Flashcards for a writer and a winter in Los Angeles

The card I pull out says “Finish.”

The next card reads, “Answered.”

Disappointment, I don’t know where this is going to lead. I have been thinking about him for a week. The phone rings and it is him. He asks me to “rescue him from his friend”. He says he had no idea Ice was a gay club.

“The rule is, Ric, that if a guy friend asks you to go to West Hollywood with him, he’s probably gay and in love with you.” I don’t know if it is a compulsion but I end up going anyway. I step in and there he is at the door, that familiar musk in his hair and clothes as we hug.

“I gotta do my laundry,” he says, sniffing himself self-consciously.

“Why did you hide from me? Or does your gay friend not want you spending time with me?” I ask, feigned nonchalance, light smile, a walking cliché.

He shrugs.

The friend returns and his face chars over quickly, he knows I am not some random girl that just showed up.

“I hope he doesn’t act like he’s your father the whole night,” I whisper into Ric’s ear.

He chuckles. “Jeremy’s a nice guy.”

He takes my hand, into the heart of the party, male strippers on the podium paying penance for the sins of the father. To my childish delight, he kisses me.

We break away for a breath.

“Don’t disappear on me again,” I say.

“You taste like ginger,” he fidgets with his baseball hat, “I like ginger.”

“Oh really?” I answer, coquettish, nonchalant, coy, desperate, our primitive mating rituals masked as sophisticated games of chess. We feel justified for the excuses we come up with, and we act like this is a new phenomenon that is only happening to us for the first time, every single time.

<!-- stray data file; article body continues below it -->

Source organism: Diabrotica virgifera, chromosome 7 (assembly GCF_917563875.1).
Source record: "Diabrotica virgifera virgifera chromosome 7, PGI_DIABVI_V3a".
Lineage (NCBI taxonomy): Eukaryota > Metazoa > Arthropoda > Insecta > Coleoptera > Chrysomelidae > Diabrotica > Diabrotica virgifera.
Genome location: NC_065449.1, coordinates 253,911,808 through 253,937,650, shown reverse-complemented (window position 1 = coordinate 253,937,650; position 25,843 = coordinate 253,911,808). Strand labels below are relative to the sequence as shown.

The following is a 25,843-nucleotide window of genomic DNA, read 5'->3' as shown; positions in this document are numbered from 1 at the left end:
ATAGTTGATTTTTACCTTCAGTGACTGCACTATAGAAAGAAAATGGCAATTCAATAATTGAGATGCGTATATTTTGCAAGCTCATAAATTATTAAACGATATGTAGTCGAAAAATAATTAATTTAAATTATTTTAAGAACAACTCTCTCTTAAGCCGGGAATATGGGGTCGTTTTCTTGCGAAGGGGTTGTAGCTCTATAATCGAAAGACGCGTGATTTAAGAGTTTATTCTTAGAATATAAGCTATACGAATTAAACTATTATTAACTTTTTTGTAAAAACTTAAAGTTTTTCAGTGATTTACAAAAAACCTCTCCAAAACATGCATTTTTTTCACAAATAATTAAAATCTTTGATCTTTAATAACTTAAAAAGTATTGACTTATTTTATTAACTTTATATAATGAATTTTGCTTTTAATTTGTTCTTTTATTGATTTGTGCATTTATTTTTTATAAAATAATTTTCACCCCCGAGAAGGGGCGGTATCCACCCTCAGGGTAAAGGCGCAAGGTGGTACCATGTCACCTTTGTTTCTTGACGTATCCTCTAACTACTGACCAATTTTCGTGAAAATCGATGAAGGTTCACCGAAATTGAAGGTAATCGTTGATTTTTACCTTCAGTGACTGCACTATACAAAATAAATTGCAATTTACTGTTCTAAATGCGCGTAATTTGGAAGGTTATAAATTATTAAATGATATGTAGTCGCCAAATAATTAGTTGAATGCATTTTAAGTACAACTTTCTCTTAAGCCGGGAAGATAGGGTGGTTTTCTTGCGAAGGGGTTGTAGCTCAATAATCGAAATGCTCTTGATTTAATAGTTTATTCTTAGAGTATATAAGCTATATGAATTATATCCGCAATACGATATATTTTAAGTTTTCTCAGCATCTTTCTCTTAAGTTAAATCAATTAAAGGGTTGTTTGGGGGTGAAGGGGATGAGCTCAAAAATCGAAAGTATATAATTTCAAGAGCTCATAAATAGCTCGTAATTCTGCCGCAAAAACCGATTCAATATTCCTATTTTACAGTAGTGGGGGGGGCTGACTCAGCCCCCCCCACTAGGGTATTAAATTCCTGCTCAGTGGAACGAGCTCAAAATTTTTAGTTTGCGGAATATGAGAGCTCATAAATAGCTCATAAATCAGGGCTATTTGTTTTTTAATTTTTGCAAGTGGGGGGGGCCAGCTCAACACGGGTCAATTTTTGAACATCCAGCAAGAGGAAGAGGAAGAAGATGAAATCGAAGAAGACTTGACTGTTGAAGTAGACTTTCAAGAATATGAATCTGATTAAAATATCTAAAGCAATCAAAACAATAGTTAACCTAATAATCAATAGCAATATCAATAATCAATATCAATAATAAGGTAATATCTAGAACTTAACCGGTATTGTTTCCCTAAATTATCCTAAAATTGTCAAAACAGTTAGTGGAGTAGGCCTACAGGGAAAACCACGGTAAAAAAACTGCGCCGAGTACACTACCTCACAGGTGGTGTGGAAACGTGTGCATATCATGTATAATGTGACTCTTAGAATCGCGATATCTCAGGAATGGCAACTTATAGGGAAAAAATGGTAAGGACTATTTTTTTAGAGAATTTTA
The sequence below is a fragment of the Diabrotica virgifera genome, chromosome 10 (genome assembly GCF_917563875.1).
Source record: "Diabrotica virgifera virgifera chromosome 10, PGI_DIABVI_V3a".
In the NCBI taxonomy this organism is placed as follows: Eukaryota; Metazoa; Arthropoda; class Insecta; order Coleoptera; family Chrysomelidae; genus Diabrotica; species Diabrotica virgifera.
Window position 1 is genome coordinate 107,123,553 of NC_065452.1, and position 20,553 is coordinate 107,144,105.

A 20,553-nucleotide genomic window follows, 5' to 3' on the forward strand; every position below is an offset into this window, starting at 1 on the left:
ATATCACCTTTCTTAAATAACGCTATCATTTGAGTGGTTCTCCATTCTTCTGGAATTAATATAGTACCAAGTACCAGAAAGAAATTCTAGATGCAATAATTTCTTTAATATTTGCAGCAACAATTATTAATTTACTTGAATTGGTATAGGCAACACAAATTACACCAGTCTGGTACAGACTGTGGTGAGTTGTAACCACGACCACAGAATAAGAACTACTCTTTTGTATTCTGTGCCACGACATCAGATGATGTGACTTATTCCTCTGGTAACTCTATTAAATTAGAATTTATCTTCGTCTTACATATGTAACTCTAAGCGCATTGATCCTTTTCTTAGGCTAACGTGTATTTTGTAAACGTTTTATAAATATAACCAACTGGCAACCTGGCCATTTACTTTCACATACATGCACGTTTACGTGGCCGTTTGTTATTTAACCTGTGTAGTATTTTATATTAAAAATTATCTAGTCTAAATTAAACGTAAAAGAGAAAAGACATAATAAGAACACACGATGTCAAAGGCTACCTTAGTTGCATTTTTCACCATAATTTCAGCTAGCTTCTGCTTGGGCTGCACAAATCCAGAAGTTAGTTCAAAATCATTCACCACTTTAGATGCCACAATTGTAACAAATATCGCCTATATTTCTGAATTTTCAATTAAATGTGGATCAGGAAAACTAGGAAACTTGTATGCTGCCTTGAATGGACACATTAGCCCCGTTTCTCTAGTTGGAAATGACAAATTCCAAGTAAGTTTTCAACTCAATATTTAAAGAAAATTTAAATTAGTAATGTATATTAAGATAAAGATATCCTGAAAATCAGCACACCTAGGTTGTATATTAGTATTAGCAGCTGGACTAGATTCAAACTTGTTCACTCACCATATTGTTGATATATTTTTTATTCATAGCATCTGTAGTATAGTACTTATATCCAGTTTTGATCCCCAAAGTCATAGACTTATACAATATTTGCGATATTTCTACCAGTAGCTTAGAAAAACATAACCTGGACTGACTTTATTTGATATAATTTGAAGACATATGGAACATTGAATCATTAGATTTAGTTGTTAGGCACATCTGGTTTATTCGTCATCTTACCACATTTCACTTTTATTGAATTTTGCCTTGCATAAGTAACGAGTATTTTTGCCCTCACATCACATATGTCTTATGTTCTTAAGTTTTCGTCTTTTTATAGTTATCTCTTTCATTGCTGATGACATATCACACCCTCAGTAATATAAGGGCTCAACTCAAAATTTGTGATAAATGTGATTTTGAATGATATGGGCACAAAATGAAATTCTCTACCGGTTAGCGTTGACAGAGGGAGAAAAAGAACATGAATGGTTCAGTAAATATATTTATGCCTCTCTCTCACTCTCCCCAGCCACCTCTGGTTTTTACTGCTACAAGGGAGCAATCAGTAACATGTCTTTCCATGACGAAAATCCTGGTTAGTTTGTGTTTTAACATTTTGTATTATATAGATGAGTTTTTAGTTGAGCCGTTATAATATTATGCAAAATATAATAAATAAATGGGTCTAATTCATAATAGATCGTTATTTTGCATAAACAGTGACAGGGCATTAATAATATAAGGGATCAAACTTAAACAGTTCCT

His pheromones purr through my haze of vodka and house music, and I do not allow myself to perish. I value safety now, not just the rush of a ten minute encounter.

“I am in no condition to drive,” he murmurs. “But it doesn’t need to end.”

Before I know it we are running, running to the car, running from the gay men hollering at us, running away with our sordid existence we call Los Angeles, where at any given moment, everyone is under the influence of any given thing.

His eyes are Indian algae and Aryan stone, and when we swim together with my legs wrapped around him I can feel his gypsy blood, I can hear the voices, generations of nomads making their way through the Middle East, the Bosphorus, Western Europe and Norway. My boots are still on, it is winter. The air is the bittersour of cayenne, and when it starts to rain, it is as if we are back in the womb.

“I wonder if men would feel as insulted as women if they knew they were just another notch on the bedpost. Or if a man knew he was a trophy boyfriend.”

The smoke filters over his thin sinewy frame as we share a cigarette. It is a breakthrough, epiphanic in fact that I do not want to settle. The vision of this half Viking nordic, half Indian gypsy descendant laying on my bed may serve to help my poetry, and nothing more. His mind is as empty as his moronic youth, and it is a world without wisdom.

If it is American to be excessive and chase after instant self-gratification, then as well as is everything that is a deviation of the plan. We come here from somewhere else and become exactly what we want to be. No is a word we hardly take for an answer, and logic is lack of reasoning.

Such a beautiful boy, who holds the promise of being a friend until you sleep with him, and then he turns into walking melancholy. And utter bullshit he wears for his collar. The fervor is momentary, the implications limitless as I sit here trying to make history, a new story, and a blank page.

© Alicia Khoo
Los Angeles, Nov 2008
Flash Cards for a Writer and a Winter in Los Angeles
An Atlas of Consonance


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